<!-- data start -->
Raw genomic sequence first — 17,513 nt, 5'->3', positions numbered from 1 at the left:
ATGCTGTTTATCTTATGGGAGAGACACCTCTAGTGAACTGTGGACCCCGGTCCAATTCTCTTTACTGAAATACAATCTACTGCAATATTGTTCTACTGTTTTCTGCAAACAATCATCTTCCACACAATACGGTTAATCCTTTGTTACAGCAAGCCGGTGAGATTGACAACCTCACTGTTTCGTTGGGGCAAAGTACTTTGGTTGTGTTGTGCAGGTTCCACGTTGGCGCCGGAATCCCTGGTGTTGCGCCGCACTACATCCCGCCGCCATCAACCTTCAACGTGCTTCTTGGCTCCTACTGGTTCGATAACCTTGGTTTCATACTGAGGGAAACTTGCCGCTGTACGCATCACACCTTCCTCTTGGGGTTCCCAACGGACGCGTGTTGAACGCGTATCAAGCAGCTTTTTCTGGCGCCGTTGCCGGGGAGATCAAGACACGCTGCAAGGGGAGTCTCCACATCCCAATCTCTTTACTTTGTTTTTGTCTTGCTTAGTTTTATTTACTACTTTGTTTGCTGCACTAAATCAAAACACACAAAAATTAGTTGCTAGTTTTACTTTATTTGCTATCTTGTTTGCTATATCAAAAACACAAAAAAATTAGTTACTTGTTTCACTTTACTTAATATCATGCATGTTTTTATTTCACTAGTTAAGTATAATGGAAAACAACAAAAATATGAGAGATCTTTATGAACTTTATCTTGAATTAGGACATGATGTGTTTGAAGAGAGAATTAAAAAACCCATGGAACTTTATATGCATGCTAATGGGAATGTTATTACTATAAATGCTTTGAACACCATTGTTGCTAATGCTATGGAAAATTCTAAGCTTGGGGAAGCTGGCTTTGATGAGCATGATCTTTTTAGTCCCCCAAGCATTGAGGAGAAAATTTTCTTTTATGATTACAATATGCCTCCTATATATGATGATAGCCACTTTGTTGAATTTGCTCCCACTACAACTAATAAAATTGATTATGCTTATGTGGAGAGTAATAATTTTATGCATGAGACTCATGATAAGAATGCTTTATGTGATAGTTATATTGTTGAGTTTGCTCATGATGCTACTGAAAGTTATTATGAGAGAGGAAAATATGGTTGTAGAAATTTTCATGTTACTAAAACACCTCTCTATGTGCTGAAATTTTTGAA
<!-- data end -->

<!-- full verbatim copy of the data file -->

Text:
Raw genomic sequence first — 17,513 nt, 5'->3', positions numbered from 1 at the left:
ATGCTGTTTATCTTATGGGAGAGACACCTCTAGTGAACTGTGGACCCCGGTCCAATTCTCTTTACTGAAATACAATCTACTGCAATATTGTTCTACTGTTTTCTGCAAACAATCATCTTCCACACAATACGGTTAATCCTTTGTTACAGCAAGCCGGTGAGATTGACAACCTCACTGTTTCGTTGGGGCAAAGTACTTTGGTTGTGTTGTGCAGGTTCCACGTTGGCGCCGGAATCCCTGGTGTTGCGCCGCACTACATCCCGCCGCCATCAACCTTCAACGTGCTTCTTGGCTCCTACTGGTTCGATAACCTTGGTTTCATACTGAGGGAAACTTGCCGCTGTACGCATCACACCTTCCTCTTGGGGTTCCCAACGGACGCGTGTTGAACGCGTATCAAGCAGCTTTTTCTGGCGCCGTTGCCGGGGAGATCAAGACACGCTGCAAGGGGAGTCTCCACATCCCAATCTCTTTACTTTGTTTTTGTCTTGCTTAGTTTTATTTACTACTTTGTTTGCTGCACTAAATCAAAACACACAAAAATTAGTTGCTAGTTTTACTTTATTTGCTATCTTGTTTGCTATATCAAAAACACAAAAAAATTAGTTACTTGTTTCACTTTACTTAATATCATGCATGTTTTTATTTCACTAGTTAAGTATAATGGAAAACAACAAAAATATGAGAGATCTTTATGAACTTTATCTTGAATTAGGACATGATGTGTTTGAAGAGAGAATTAAAAAACCCATGGAACTTTATATGCATGCTAATGGGAATGTTATTACTATAAATGCTTTGAACACCATTGTTGCTAATGCTATGGAAAATTCTAAGCTTGGGGAAGCTGGCTTTGATGAGCATGATCTTTTTAGTCCCCCAAGCATTGAGGAGAAAATTTTCTTTTATGATTACAATATGCCTCCTATATATGATGATAGCCACTTTGTTGAATTTGCTCCCACTACAACTAATAAAATTGATTATGCTTATGTGGAGAGTAATAATTTTATGCATGAGACTCATGATAAGAATGCTTTATGTGATAGTTATATTGTTGAGTTTGCTCATGATGCTACTGAAAGTTATTATGAGAGAGGAAAATATGGTTGTAGAAATTTTCATGTTACTAAAACACCTCTCTATGTGCTGAAATTTTTGAA